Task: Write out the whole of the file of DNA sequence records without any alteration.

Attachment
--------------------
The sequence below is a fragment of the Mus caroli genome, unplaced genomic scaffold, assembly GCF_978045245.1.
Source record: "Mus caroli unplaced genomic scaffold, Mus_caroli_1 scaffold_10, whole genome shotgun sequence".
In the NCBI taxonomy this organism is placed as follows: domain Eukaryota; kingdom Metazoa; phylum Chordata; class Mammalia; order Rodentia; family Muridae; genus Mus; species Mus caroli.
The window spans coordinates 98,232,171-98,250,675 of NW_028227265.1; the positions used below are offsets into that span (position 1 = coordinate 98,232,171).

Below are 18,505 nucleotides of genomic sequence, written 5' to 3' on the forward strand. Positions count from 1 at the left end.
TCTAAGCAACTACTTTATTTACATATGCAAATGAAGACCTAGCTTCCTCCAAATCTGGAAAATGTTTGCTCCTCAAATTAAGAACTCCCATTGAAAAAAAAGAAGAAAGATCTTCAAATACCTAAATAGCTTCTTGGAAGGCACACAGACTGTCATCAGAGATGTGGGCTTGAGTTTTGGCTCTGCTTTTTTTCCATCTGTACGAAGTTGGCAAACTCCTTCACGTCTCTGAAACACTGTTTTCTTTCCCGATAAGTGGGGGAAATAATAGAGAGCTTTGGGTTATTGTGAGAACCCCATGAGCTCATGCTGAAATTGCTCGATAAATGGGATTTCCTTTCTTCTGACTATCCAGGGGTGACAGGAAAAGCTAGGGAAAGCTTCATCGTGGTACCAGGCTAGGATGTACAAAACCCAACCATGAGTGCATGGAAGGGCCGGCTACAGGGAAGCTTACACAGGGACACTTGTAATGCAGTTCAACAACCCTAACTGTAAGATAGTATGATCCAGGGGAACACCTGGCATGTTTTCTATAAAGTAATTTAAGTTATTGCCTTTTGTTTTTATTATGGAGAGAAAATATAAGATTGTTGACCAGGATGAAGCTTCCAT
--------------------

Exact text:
The sequence below is a fragment of the Mus caroli genome, unplaced genomic scaffold, assembly GCF_978045245.1.
Source record: "Mus caroli unplaced genomic scaffold, Mus_caroli_1 scaffold_10, whole genome shotgun sequence".
In the NCBI taxonomy this organism is placed as follows: domain Eukaryota; kingdom Metazoa; phylum Chordata; class Mammalia; order Rodentia; family Muridae; genus Mus; species Mus caroli.
The window spans coordinates 98,232,171-98,250,675 of NW_028227265.1; the positions used below are offsets into that span (position 1 = coordinate 98,232,171).

Below are 18,505 nucleotides of genomic sequence, written 5' to 3' on the forward strand. Positions count from 1 at the left end.
TCTAAGCAACTACTTTATTTACATATGCAAATGAAGACCTAGCTTCCTCCAAATCTGGAAAATGTTTGCTCCTCAAATTAAGAACTCCCATTGAAAAAAAAGAAGAAAGATCTTCAAATACCTAAATAGCTTCTTGGAAGGCACACAGACTGTCATCAGAGATGTGGGCTTGAGTTTTGGCTCTGCTTTTTTTCCATCTGTACGAAGTTGGCAAACTCCTTCACGTCTCTGAAACACTGTTTTCTTTCCCGATAAGTGGGGGAAATAATAGAGAGCTTTGGGTTATTGTGAGAACCCCATGAGCTCATGCTGAAATTGCTCGATAAATGGGATTTCCTTTCTTCTGACTATCCAGGGGTGACAGGAAAAGCTAGGGAAAGCTTCATCGTGGTACCAGGCTAGGATGTACAAAACCCAACCATGAGTGCATGGAAGGGCCGGCTACAGGGAAGCTTACACAGGGACACTTGTAATGCAGTTCAACAACCCTAACTGTAAGATAGTATGATCCAGGGGAACACCTGGCATGTTTTCTATAAAGTAATTTAAGTTATTGCCTTTTGTTTTTATTATGGAGAGAAAATATAAGATTGTTGACCAGGATGAAGCTTCCAT